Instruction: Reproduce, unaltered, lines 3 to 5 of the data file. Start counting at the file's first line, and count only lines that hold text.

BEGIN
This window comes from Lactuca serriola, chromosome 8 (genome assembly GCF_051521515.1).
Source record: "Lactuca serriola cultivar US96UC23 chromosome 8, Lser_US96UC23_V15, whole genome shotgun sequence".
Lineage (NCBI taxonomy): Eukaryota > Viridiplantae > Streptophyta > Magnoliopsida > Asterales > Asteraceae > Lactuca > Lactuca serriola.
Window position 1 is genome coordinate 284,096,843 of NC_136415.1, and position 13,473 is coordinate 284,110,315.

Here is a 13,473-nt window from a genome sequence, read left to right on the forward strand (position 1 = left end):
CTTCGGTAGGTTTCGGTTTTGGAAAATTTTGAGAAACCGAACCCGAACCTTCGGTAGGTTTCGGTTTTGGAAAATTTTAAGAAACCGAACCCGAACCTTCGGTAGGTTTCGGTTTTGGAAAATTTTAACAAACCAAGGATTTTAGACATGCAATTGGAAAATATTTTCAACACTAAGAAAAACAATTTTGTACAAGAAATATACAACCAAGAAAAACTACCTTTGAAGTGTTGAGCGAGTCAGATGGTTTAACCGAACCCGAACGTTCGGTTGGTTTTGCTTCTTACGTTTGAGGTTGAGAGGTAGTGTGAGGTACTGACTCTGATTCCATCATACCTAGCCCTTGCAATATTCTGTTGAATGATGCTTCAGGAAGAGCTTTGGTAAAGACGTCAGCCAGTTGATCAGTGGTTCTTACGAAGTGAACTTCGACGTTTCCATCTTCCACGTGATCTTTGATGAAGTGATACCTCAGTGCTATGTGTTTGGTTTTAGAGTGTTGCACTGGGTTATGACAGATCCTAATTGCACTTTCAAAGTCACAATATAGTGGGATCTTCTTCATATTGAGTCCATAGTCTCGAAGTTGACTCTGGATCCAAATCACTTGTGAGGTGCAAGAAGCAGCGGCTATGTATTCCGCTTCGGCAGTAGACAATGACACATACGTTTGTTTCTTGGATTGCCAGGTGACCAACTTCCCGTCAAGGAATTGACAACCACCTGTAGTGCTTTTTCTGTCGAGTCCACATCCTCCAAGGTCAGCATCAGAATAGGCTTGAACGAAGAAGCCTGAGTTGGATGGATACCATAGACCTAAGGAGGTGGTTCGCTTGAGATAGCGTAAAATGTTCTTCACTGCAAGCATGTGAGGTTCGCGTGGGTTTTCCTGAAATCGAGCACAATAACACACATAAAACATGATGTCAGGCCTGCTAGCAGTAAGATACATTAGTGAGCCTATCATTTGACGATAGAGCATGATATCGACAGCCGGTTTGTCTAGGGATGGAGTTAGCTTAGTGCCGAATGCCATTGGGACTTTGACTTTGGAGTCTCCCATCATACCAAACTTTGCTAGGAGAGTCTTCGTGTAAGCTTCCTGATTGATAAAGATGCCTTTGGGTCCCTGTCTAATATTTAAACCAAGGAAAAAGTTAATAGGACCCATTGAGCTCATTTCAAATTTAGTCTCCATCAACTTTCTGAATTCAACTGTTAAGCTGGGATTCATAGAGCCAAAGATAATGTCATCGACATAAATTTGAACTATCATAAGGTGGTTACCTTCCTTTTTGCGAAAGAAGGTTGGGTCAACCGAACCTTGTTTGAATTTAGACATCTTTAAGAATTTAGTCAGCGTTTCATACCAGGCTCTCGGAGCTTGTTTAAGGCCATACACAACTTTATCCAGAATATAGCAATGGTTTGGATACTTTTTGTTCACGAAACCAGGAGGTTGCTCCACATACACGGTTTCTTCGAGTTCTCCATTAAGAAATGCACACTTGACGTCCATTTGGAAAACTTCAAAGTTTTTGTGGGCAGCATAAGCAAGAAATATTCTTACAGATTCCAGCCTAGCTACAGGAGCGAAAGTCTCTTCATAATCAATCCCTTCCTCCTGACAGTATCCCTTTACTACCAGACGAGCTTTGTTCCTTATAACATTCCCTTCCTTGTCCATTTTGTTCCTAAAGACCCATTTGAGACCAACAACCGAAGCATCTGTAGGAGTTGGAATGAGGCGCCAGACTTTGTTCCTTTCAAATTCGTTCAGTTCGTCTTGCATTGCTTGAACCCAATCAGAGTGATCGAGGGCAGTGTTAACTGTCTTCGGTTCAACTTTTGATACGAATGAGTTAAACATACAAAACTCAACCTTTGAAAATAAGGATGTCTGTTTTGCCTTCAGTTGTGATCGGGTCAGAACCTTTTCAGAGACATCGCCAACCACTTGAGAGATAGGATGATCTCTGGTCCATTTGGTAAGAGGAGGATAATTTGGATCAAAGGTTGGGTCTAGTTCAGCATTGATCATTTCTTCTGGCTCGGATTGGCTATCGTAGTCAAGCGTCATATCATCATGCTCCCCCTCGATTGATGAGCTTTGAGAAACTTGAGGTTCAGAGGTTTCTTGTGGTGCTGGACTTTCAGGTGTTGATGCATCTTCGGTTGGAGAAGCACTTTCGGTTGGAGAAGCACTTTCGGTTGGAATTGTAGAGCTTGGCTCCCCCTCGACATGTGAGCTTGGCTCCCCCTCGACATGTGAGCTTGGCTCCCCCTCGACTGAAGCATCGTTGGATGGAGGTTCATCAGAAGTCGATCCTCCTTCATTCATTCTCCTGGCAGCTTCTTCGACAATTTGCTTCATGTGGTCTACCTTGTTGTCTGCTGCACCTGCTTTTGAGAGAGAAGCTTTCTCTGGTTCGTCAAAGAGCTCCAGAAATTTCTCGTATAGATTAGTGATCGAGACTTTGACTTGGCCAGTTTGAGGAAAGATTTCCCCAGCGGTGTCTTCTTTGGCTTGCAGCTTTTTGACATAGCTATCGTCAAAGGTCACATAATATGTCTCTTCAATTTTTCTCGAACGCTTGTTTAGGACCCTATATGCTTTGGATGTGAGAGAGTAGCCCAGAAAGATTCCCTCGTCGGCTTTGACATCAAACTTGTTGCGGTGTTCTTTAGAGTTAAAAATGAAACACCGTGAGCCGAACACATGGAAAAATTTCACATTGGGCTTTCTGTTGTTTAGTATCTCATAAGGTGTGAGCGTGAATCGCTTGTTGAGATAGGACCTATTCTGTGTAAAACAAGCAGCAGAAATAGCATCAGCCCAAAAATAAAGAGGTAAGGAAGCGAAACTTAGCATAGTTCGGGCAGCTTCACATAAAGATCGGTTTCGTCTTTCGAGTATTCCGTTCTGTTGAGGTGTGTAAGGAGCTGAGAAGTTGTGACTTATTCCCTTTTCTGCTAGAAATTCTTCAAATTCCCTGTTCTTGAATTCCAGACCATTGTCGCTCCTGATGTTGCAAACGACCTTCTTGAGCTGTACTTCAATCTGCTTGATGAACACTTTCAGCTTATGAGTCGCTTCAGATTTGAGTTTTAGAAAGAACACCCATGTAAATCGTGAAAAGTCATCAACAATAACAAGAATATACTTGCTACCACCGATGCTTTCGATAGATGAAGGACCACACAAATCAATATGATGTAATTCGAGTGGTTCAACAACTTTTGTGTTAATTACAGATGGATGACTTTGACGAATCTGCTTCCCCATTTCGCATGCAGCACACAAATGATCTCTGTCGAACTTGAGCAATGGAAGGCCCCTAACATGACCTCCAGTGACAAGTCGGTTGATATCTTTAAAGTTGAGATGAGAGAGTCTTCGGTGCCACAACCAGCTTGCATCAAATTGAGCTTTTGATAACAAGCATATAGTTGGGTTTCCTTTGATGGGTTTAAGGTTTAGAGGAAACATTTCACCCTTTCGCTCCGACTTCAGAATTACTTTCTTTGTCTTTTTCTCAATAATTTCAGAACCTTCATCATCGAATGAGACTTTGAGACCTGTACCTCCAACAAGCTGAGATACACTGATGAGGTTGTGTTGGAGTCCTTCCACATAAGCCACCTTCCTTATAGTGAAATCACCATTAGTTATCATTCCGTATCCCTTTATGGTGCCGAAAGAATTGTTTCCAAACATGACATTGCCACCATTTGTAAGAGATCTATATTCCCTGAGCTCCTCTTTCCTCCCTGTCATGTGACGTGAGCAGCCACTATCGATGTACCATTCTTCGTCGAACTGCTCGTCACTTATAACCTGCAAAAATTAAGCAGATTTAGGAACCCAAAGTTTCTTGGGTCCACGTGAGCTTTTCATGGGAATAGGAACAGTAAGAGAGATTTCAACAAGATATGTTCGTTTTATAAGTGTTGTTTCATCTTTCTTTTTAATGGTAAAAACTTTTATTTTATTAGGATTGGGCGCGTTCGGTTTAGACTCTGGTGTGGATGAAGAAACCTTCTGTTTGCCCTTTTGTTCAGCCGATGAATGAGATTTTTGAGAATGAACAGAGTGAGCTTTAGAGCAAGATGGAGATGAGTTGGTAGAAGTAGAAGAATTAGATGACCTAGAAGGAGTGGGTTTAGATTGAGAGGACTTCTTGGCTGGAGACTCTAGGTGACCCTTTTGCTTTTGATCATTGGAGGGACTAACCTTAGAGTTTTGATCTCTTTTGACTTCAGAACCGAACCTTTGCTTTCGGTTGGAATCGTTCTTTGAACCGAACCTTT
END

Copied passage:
Lineage (NCBI taxonomy): Eukaryota > Viridiplantae > Streptophyta > Magnoliopsida > Asterales > Asteraceae > Lactuca > Lactuca serriola.
Window position 1 is genome coordinate 284,096,843 of NC_136415.1, and position 13,473 is coordinate 284,110,315.

Here is a 13,473-nt window from a genome sequence, read left to right on the forward strand (position 1 = left end):